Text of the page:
Consistent with the previous studies [5, 10, 11, 30], we found that activated SMC had important roles in the development of the thickness of stimulated HSV, which is dependent on SMC migration and proliferation [10, 11], SMC foam cell accumulation [30], and expansion of extracellular matrix, and fibrous cap formation [5]. In our culture, proliferation of SMC was not due to implantation because we did not observe any attachment of SMC at the bottom of the culture plate, and the proliferation occurred specifically within TI and TM, which protruded into the lumen.

The Additional file 1 summarizes our unpublished data of an experiment of HSV stimulated with TNF-α and nLDL for 4 hours [35]. RNA was extracted and expression of atherosclerosis related genes was determined by Atherosclerosis quantitative RT-PCR array analysis (Qiagen, Hilden, Germany). 50 of 84 genes were up regulated (The Additional file 2). The activation was controlled by NF-kappa B1 (NFKB1), EGR1, TNF and TNFAIP3. Genes with markedly altered expressions included those encoded for lipid transport and metabolism, inflammation, adhesion molecules, extracellular molecules and cell proliferation (The Additional file 3). Our findings here are thus consistent with TNF-α and LDL could initiate the process of atherosclerosis and correlated to the phenotypic changes of our present model (Figures 1, 2, 3 and 4). Consistently, some studies have also suggested that NF-kappa B activation is induced by lipid [36] and TNF-α [37]. The down regulation of genes encoded for vWf supports our findings of injured EC integrity in HSV cultured with TNF-α + oxLDL (Figure 5K).

In the present study, we selected E2 to demonstrate an application of our initial plaque model. Previous studies have demonstrated beneficial effects of E2 as anti-atherogenesis in EC culture [12], animal models [8, 38], and in human vein culture [39]. E2 stimulates nitric oxide production by promoting eNOS activity [12, 39]. E2 also enhances endothelial integrity, EC proliferation, and survival. Furthermore, E2 can reduce permeability of EC to nLDL or oxLDL, inhibit SMC proliferation and migration, reduce adhesion molecule expression, and inhibit initiation of EC apoptosis induced by TNF-α and oxLDL (reviewed in [8]). Consistently, our phenotypic findings show that E2 (50 nM) also modulated the critical features of atherosclerotic plaque in our model, including decreased thickness of TI, proliferative index of SMC, SMC foam cell formation, VCAM-1 expression (Figure 5). Taken together, our model faithfully reports the pharmacological effects of E2.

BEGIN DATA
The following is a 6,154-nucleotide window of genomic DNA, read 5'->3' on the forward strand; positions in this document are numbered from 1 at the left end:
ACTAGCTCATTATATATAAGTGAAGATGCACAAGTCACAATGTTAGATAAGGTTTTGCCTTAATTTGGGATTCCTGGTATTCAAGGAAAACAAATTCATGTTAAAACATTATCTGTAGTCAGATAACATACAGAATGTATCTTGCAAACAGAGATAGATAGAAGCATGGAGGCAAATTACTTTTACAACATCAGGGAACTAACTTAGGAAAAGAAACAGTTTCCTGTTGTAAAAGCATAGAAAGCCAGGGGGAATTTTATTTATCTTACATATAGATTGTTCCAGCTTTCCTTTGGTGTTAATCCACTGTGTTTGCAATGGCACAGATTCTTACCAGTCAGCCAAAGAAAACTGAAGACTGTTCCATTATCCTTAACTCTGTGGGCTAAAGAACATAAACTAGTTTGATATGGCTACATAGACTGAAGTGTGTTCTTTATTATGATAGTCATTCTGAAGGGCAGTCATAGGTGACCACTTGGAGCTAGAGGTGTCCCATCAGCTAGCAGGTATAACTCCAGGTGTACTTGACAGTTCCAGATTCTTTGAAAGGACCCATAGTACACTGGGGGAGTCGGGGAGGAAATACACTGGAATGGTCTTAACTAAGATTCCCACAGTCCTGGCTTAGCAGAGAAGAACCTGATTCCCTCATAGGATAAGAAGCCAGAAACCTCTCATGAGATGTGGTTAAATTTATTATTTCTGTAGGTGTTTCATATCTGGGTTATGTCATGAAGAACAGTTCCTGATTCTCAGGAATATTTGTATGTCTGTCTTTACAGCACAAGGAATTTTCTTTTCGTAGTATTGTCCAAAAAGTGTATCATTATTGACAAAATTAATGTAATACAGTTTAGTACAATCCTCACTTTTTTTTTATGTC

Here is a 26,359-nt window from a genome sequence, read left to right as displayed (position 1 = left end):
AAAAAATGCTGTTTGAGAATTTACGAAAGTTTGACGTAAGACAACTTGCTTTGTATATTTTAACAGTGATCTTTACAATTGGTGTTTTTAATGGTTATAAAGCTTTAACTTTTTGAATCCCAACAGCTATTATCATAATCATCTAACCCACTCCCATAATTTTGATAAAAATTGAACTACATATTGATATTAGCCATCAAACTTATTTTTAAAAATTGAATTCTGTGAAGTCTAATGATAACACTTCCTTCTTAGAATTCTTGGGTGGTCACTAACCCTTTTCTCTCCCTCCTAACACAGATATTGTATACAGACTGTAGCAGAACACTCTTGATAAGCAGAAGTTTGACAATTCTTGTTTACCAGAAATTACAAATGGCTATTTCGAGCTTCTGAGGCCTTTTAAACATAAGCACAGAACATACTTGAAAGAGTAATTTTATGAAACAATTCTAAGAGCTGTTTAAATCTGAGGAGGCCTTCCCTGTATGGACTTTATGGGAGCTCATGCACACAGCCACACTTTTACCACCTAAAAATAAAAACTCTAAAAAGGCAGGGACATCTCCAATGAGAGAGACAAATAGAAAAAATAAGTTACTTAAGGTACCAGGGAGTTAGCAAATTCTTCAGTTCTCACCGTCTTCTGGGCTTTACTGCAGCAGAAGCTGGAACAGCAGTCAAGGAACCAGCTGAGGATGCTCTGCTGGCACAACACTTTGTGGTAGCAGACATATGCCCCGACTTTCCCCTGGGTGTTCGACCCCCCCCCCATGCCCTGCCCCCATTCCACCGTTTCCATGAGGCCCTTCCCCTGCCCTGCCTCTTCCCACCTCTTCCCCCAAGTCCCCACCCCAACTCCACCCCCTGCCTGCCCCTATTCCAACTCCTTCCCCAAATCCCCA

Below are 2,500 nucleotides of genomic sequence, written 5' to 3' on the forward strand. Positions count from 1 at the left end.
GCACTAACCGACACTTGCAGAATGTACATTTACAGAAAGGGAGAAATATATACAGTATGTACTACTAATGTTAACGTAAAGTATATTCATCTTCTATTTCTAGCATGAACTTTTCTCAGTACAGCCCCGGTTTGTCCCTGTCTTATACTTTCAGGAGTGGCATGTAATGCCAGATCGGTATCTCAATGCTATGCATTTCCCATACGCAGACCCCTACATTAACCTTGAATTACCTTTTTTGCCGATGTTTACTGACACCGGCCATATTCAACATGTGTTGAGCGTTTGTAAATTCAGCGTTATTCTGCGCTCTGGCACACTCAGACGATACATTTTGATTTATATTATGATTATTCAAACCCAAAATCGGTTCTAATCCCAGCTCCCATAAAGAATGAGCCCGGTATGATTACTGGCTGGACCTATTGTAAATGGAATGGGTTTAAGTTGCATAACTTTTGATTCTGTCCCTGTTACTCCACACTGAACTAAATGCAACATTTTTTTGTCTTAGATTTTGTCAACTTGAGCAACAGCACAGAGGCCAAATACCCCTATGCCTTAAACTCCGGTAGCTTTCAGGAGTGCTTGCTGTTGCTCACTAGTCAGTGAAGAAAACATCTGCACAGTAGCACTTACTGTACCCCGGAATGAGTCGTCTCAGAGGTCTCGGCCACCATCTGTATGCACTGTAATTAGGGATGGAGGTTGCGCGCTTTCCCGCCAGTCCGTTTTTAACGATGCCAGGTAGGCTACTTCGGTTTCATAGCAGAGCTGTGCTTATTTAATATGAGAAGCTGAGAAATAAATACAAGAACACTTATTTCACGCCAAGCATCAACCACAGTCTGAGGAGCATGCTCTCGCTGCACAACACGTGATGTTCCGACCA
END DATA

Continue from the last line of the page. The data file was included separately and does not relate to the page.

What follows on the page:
The limitations in this study

  1. 1)

    The size of this study is limited. Statistical bias might occur due to the small sample size. In addition, our study could not address the process and the alteration time course during the 14 day of culture. We could only demonstrate the terminal changes and compared among D0, and all conditions as mentioned above. 2) The immunological features should be evaluated further. We mainly investigated the phenotypic changes. We did not demonstrate monocyte adhesion and transmigration into TI. However, the marked increase of VCAM-1 expressed SMC in both TI and TM, which was in response to TNF-α induction, indirectly implied monocyte involvement in HSV culture. 3) Here, we aimed to utilize HSV segments, which were more easily obtained. We did not compare the changes of veins with those in artery cultures. However, a previous study [10] showed differences between vein and artery cultures. HSV develop significantly more intimal hyperplasia than the internal thoracic or radial artery cultures do in medium supplement with FBS (5-10%) and without any other stimulators. Therefore, we used D0 and cultures in medium alone as subtractive controls. In addition, Deng et al. [40, 41] reported differences of gene expression of in vitro cultures of EC [40] and SMC [41] separated from arteries and veins after exposed to stimuli. TNF-α activated similar gene expression responses in both EC culture from coronary artery (CAEC) and HSV (SVEC). oxLDL induced greater gene expression in CAEC compared with SVEC [40], and stronger proliferative/migratory response in SMC culture from HSV [41]. Based on several previous findings [10, 40, 41], our findings are in agreement with expectations.